The Irish people will vote in December in a referendum on the country's controversial anti-abortion law. An official statement after a Cabinet meeting Tuesday said there would be separate votes on the rights to travel abroad for an abortion, access to information about overseas abortion facilities and on the issue of abortion law.
Two held in slaying of Kurdish leader
BONN _ Two Lebanese men have been arrested for allegedly killing the leader of an Iranian Kurdish group and three colleagues at a Berlin restaurant, the federal prosecutor's office said Tuesday. Authorities suspect the two were hired to carry out the Sept. 17 shooting, the prosecutor's statement said. The statement did not indicate who was thought to have hired the killers. Sadiq Sarafkindi, whose Kurdistan Democratic Party of Iran seeks autonomy for Iran's 6.5-million Kurds, was in Berlin for a meeting of socialist leaders when gunmen burst into a restaurant and sprayed it with two dozen shots. The two suspects were identified as Abbas Rhayel, also known as Imad Ammash and Ragib, and Youssuf Amin.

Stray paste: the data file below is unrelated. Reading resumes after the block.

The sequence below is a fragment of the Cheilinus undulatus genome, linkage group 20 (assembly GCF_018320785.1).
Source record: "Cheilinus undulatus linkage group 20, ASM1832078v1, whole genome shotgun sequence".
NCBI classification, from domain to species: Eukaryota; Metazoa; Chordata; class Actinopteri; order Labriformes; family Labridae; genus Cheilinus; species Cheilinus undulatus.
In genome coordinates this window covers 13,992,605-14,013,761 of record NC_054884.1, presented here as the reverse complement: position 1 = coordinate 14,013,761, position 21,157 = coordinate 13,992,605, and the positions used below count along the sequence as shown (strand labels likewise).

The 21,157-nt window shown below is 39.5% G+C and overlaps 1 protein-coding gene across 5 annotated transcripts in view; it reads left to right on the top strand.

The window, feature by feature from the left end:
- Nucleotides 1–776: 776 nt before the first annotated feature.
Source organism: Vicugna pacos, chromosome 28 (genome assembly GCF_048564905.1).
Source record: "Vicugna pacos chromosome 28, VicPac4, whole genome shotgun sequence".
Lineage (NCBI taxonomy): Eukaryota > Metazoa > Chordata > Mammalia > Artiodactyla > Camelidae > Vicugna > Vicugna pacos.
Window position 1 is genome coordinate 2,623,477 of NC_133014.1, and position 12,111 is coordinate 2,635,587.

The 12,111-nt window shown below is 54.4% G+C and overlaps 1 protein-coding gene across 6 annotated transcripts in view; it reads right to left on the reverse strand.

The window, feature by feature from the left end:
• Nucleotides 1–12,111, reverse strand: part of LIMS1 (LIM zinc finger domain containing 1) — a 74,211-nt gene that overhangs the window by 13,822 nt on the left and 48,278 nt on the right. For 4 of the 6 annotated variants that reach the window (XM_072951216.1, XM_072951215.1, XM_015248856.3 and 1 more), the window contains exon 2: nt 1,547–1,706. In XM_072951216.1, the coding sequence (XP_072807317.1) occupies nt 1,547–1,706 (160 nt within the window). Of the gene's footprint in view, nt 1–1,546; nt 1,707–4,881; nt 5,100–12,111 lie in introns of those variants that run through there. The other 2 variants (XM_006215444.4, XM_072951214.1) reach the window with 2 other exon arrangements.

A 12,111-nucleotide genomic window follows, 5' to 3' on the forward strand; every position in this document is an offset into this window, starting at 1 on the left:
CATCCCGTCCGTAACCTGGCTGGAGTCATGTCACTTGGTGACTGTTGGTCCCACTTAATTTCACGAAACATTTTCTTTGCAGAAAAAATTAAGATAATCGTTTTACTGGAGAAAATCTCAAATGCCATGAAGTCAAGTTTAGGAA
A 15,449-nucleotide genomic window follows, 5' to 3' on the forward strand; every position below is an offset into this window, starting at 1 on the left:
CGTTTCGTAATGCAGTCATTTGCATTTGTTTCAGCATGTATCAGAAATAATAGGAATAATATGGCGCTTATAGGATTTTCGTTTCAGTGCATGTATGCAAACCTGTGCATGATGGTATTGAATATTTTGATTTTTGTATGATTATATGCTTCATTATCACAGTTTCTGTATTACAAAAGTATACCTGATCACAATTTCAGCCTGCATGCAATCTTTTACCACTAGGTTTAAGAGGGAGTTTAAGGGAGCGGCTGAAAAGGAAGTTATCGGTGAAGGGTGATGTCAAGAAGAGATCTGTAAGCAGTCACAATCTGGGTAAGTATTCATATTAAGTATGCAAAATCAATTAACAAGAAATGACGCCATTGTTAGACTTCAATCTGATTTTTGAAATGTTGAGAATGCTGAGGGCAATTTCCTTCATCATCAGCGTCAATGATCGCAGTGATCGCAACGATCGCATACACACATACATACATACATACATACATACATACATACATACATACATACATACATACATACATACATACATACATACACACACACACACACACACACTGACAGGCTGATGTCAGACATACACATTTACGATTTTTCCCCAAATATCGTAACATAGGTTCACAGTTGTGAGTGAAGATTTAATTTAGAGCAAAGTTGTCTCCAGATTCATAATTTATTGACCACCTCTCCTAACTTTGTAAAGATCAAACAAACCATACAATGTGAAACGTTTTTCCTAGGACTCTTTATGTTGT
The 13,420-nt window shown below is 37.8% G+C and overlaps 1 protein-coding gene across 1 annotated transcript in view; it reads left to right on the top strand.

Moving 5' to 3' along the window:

Uneasy peace reigns at Somalian airport
MOGADISHU, Somalia _ An international airlift to Mogadishu to feed Somalia's starving millions appears to have ground to a halt after shooting shut down the airport and transport planes fled without unloading their cargoes. Uneasy peace reigned at the airport Tuesday, a day after Canadian and Belgian transport planes came under mortar and machine-gun fire, and witnesses said two light aircraft landed early in the morning.
Cuban bishops oppose U.S. sanctions
HAVANA _ Cuba's Catholic bishops Tuesday criticized U.S. moves to tighten trade sanctions against the island, saying economic embargoes enforced for political reasons were ethically unacceptable. The Torricelli Bill, approved by Congress and awaiting the president's signature, would ban foreign subsidiaries of U.S. firms from doing business with Cuba and bar ships trading with the island from U.S. ports for six months.
Chinese rocket launches U.S. solar sensor
A Chinese rocket roared into orbit Tuesday, carrying an advanced American-built sensor that is expected to help electric power producers around the world avert blackouts caused by storms on the sun. The $1.2-million instrument, built at Johns Hopkins University, was given a free ride into space on a Swedish satellite in return for access to data the instrument collects.